Tourist Trap 1979 was one of many films made under Charles Band’s Empire Pictures (which later became Full Moon Productions) stable in the booming golden video age. Band himself was a director and producer responsible for many stand-alone films and franchises such as the very popular Doll Man series, Trancers and some classic titles such as Parasite made in 3D and The Alchemist which were popular B-Movie hits of the time. Tourist trap was one film not actually made by Band but directed by David Schmoeller who had studied theatre in Mexico under the tutelage of Alejandro Jodorowsky and film by Luis Buñuel. You can leave any notion that Tourist Trap is in any way parallel to works such as ‘Un Chien andalou’ or ‘El Topo’ right at the door though! Tourist Trap was his first full length feature and it is a slightly off the wall film blending popular sub-genres together such as stalk and slash, backwoods peril and telekinesis together in a somewhat baffling morass that never quite works.
It has a creepy and quirky score helping it along courtesy of Pino Donaggio who struck up a partnership with Schmoeller as he was apparently in the area scoring ‘Piranha’ for Joe Dante. We are quickly taken into a teens in peril plot which is helped by the fact that one of the female members of the group is popular starlet Tanya Roberts. Finding themselves in the back of beyond there is a very effective mannequin encounter with the horribly cackling dummies and furniture moving around by themselves. It’s certainly enough to put the shits up you and no doubt is a scene remembered by those of an impressionable age watching it back in the day. I can’t say I was one of them as despite thinking I had seen this one, watching it now I think it must have been one of the few at the time that escaped me. It is somewhat quickly evident that script wise Stephen King’s Carrie filmed a couple of years previously by Brian De Palma is quite an influence here.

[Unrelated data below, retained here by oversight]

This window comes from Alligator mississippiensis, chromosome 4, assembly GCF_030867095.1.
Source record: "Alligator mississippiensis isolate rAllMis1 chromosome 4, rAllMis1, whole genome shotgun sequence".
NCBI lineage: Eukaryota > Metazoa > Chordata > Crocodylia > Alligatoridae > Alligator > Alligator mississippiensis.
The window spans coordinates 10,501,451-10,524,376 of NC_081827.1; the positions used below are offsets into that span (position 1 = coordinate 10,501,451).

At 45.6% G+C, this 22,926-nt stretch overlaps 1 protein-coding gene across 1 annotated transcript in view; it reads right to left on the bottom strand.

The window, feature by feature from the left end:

Vehicle broken down, our intrepid female teens are discovered bathing in a creek (and no flesh is shown) by Mr Slausen played by the imposing Chuck Connors. He is happy they are using the place and says many more used to but the “damn highway” saw to that. He seems like a nice sort of hillbilly warning them about staying out after dark and offering to take them in and help fix up their broken down vehicle. The fact he lives in a strange type of museum of mannequins should have got the warning bells ringing. Naturally things move slowly into a picking off one by one of the teens and considering there are only a few of them, although tension is at times high (largely in part to the score) there’s some frustrating pauses that are padded out to deal with.
Connors is great and adds a splash of humour to the film and it has the feel that it is set in the deep ole South, a place where they like scaring Yankee tourists. In one part he is asked if his phone can be used to which he replies “sure you can, don’t work though, nobody to ring.” He also draws the girls in getting their pity telling them how his wife died in his arms. Still he’s a creepy old dude and a bit weird and what’s all the mystery of the other house round the back?
Is Mr Slausen going to make dummies out the rest of the cast and will any of them survive? As for the mannequins themselves they act better than some of the cast and are truly scary. Inspiration for them could have come from a couple of other classic movies of the time. Hopper’s Texas Chainsaw Massacre (via both Leatherface looking dummies and a classic jump through window escape scene) and Argento’s Deep Red both come to mind.
Tourist Trap is probably going to work best on a nostalgia level though, more than any other way. It’s going to be remembered for the few scares it provides and not for gore or nudity as basically there is none really of either; indeed the film got a PG US rating rather than an R on original release. It’s still worth a watch and looking around there are people out there who consider this an absolute classic Watch it with a fair few beers and you too could find yourself getting plastered (sorry).
Picture is sharp and vivid here and extras include a commentary track with director Schmoeller who went on to make films such as Crawlspace, Catacombs, Doll Master and Netherworld for Full Moon. Also there’s a featurette ‘Exit Through The Chop Shop where he and he and art director Robert A Burns talk about the making of the film. There are some very interesting anecdotes included such as the fact that the part of Slauson could have originally gone to Jack Palance or Gig Young. As for the most asked question about the film it’s ‘can you explain the ending’ but that is something you will have to watch it to see and try and fathom out for yourself!